Beyond ozone therapy, there are nutrients you can take at home that will help increase SOD levels. One of my favorite SOD boosters is melatonin. You know melatonin as one of the most popular sleep aids on the market. It’s safe and it works. But a new study says that melatonin improves oxidative stress markers in elderly type-2 diabetics. The researchers found that simply taking 5 mg daily reduced damaging markers. Furthermore, the melatonin increased superoxide dismutase (SOD) activity. Of course, you can take much more than 5 mg of melatonin each night before bed. The more you take (up to 120 mg nightly), the better your SOD levels.

The second nutrient you need to take to slow the aging process might surprise you. It’s manganese. This often-overlooked nutrient is needed for activating SOD. SOD thrives on manganese. So make sure you’re getting at least five mg per day. That’s the amount you’ll find in many good multivitamins.

The “King of Medicines” Can Preserve Your Telomeres

In Tibet, there’s an ancient fruit that goes by many names, including chebulic myrobalan, Terminalia chebula, and Haritaki. But the Tibetans named it the “King of Medicines.” That’s because they prized it as a virtual panacea in Indian Ayurvetic Medicine for its powers in healing. It can lower inflammation, restore health, and stimulate tissue growth.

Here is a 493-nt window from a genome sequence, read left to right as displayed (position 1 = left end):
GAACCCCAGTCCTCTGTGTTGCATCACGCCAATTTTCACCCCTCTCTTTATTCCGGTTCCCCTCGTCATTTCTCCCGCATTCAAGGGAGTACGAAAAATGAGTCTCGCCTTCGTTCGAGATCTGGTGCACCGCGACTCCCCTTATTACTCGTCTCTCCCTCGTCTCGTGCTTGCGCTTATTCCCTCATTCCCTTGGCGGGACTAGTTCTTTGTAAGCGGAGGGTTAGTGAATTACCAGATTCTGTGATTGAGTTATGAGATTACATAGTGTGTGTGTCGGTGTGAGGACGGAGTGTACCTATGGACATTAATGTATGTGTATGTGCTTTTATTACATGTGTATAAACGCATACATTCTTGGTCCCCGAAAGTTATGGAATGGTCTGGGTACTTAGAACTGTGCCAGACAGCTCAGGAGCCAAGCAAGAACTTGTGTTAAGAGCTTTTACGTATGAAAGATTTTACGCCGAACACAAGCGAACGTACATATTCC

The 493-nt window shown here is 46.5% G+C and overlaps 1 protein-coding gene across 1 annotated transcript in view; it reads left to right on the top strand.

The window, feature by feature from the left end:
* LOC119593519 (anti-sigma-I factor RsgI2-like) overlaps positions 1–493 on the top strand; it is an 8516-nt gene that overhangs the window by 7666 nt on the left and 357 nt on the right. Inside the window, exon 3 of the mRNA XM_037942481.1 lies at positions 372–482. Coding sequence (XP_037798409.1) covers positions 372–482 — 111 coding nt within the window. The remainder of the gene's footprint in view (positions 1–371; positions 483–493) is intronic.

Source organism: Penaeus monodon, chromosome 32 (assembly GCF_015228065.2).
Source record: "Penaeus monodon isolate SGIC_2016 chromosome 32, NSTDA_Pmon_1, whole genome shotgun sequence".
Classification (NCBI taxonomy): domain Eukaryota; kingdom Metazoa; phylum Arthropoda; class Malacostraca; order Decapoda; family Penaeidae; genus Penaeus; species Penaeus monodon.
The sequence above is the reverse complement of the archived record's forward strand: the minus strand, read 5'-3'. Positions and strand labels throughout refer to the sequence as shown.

Researchers have found that Haritaki contains rejuvenating tannin flavonoids that have increased human cell longevity in culture by 40%. What’s more, it did so by maintaining telomere length. This is one fruit that you should include in your diet regularly. Unfortunately, it’s hard to find here in the U.S., so it’s easier to take it in an extract.

How to Rebuild Your Telomeres

Boosting SOD levels isn’t all you need to do to protect your telomeres. And oxygen, melatonin, and manganese aren’t the only nutrients you need to take. Research has shown that certain nutrients can stimulate the enzyme telomerase to rebuild telomeres, reversing the damage that caused them to shorten.

For instance, research done on several different astragalus root extracts, found that 250 mg of the extract can increase the activity of telomerase. Other research has shown that 50 mg of broccoli seed extract, and 200 mg of N-Acetyl-L-cysteine (NAC) offer the same benefit.

Also, being sure your body is sufficient in B vitamins, fat-soluble vitamins (such as vitamins A, D, E, and K), magnesium, and zinc can help support healthier telomeres. Many of these are available in high-quality multivitamins. And others can be found individually or in formulas designed to protect your telomeres.

As an added bonus, all of these nutrients can help clear up other health problems, including issues with your heart, brain, liver, kidneys, etc. These nutrients will go a long way toward healing your body and you’ll notice you don’t get colds as often. That’s one of the best signs that your body is getting healthier and you’re slowing down the aging process.

Sources:

Sheldon Cohen, PhD; Denise Janicki-Deverts, PhD; Ronald B. Turner, MD; Margaretha L. Casselbrant, PhD, MD; Ha-Sheng Li-Korotky, PhD, MD; Elissa S. Epel, PhD; William J. Doyle, PhD, JAMA. 2013;309(7):699-705. doi:10.1001/jama.2013.613.

https://www.ncbi.nlm.nih.gov/pmc/articles/PMC3972662/.

Na M, Bae K, Kang SS, Min BS, Yoo JK, et al. Cytoprotective effect on oxidative stress and inhibitory effect on cellular aging of Terminalia chebula fruit. Phytother Res 2004; 18: 737-741.